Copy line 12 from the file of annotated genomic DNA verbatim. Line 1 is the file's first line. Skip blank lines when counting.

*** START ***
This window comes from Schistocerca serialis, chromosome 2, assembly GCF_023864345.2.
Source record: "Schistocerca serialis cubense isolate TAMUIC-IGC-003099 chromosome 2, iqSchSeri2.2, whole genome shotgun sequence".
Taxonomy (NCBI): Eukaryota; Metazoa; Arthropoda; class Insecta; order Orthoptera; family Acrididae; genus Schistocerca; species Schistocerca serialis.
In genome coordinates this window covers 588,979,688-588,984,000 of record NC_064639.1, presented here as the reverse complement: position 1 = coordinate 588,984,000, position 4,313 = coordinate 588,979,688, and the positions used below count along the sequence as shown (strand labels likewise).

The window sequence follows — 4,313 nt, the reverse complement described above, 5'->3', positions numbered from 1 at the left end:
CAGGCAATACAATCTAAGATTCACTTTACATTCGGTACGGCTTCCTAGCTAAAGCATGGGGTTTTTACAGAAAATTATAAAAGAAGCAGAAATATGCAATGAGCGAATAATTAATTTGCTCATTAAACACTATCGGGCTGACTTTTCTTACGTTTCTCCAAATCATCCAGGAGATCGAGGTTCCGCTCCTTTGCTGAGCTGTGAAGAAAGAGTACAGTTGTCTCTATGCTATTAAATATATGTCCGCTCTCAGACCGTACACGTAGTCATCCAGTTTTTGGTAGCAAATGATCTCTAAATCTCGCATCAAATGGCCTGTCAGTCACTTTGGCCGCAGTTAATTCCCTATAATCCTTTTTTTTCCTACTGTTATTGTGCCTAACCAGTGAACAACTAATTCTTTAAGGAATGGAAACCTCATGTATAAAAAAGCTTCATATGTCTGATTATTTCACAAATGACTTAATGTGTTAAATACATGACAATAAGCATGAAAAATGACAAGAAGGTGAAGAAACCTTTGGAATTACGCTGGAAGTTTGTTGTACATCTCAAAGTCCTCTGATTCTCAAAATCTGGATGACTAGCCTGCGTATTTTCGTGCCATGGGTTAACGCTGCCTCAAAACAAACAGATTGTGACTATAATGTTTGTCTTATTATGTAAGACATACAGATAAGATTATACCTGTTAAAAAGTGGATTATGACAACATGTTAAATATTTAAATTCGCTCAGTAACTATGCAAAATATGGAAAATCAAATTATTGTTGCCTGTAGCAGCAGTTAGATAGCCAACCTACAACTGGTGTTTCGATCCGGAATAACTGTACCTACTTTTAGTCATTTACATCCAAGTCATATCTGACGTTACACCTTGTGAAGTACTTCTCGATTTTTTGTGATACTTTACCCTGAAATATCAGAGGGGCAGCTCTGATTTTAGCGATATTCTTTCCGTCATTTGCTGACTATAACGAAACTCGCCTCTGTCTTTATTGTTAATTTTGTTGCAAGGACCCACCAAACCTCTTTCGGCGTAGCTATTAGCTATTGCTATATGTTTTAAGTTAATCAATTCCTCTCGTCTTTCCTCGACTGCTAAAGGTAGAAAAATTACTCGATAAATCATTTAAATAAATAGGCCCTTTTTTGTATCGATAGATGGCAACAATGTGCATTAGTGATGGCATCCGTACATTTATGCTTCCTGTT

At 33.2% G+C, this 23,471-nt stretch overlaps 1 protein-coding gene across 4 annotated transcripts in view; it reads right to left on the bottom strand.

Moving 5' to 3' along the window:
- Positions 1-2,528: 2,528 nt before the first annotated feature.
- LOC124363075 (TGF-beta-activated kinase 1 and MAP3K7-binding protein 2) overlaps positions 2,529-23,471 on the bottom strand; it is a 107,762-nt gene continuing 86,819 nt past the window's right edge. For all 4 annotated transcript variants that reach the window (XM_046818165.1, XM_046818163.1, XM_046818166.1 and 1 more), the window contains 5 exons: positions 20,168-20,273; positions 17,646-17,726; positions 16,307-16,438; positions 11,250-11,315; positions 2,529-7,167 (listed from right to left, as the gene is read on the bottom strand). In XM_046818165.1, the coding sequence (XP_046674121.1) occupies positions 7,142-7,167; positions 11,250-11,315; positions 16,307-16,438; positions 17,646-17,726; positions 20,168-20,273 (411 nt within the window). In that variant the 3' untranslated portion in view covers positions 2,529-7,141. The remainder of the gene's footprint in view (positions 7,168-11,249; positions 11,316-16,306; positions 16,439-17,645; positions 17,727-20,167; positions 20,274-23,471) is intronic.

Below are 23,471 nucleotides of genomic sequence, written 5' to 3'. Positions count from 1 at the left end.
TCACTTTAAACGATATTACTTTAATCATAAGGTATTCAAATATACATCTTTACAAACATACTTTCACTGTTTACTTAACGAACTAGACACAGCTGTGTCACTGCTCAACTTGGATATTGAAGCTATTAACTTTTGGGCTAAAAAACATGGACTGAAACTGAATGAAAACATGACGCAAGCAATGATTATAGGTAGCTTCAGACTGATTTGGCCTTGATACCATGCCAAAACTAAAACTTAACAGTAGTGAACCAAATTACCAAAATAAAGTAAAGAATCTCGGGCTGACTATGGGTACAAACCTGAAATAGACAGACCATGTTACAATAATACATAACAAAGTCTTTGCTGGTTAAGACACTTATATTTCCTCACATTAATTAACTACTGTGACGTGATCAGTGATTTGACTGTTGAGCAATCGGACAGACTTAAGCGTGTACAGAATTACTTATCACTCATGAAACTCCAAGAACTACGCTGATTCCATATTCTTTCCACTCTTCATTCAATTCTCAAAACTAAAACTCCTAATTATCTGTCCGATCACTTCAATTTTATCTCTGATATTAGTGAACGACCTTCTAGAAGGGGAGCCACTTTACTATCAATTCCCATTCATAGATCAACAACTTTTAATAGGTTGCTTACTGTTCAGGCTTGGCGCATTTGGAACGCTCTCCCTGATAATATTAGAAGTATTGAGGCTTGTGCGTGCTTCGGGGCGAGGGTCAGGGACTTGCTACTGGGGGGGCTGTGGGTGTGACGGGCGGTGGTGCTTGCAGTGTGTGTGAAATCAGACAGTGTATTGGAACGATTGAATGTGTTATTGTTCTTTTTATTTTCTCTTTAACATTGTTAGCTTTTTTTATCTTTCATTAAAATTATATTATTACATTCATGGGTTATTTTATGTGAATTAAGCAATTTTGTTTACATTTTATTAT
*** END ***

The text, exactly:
TCACTTTAAACGATATTACTTTAATCATAAGGTATTCAAATATACATCTTTACAAACATACTTTCACTGTTTACTTAACGAACTAGACACAGCTGTGTCACTGCTCAACTTGGATATTGAAGCTATTAACTTTTGGGCTAAAAAACATGGACTGAAACTGAATGAAAACATGACGCAAGCAATGATTATAGGTAGCTTCAGACTGATTTGGCCTTGATACCATGCCAAAACTAAAACTTAACAGTAGTGAACCAAATTACCAAAATAAAGTAAAGAATCTCGGGCTGACTATGGGTACAAACCTGAAATAGACAGACCATGTTACAATAATACATAACAAAGTCTTTGCTGGTTAAGACACTTATATTTCCTCACATTAATTAACTACTGTGACGTGATCAGTGATTTGACTGTTGAGCAATCGGACAGACTTAAGCGTGTACAGAATTACTTATCACTCATGAAACTCCAAGAACTACGCTGATTCCATATTCTTTCCACTCTTCATTCAATTCTCAAAACTAAAACTCCTAATTATCTGTCCGATCACTTCAATTTTATCTCTGATATTAGTGAACGACCTTCTAGAAGGGGAGCCACTTTACTATCAATTCCCATTCATAGATCAACAACTTTTAATAGGTTGCTTACTGTTCAGGCTTGGCGCATTTGGAACGCTCTCCCTGATAATATTAGAAGTATTGAGGCTTGTGCGTGCTTCGGGGCGAGGGTCAGGGACTTGCTACTGGGGGGGCTGTGGGTGTGACGGGCGGTGGTGCTTGCAGTGTGTGTGAAATCAGACAGTGTATTGGAACGATTGAATGTGTTATTGTTCTTTTTATTTTCTCTTTAACATTGTTAGCTTTTTTTATCTTTCATTAAAATTATATTATTACATTCATGGGTTATTTTATGTGAATTAAGCAATTTTGTTTACATTTTATTAT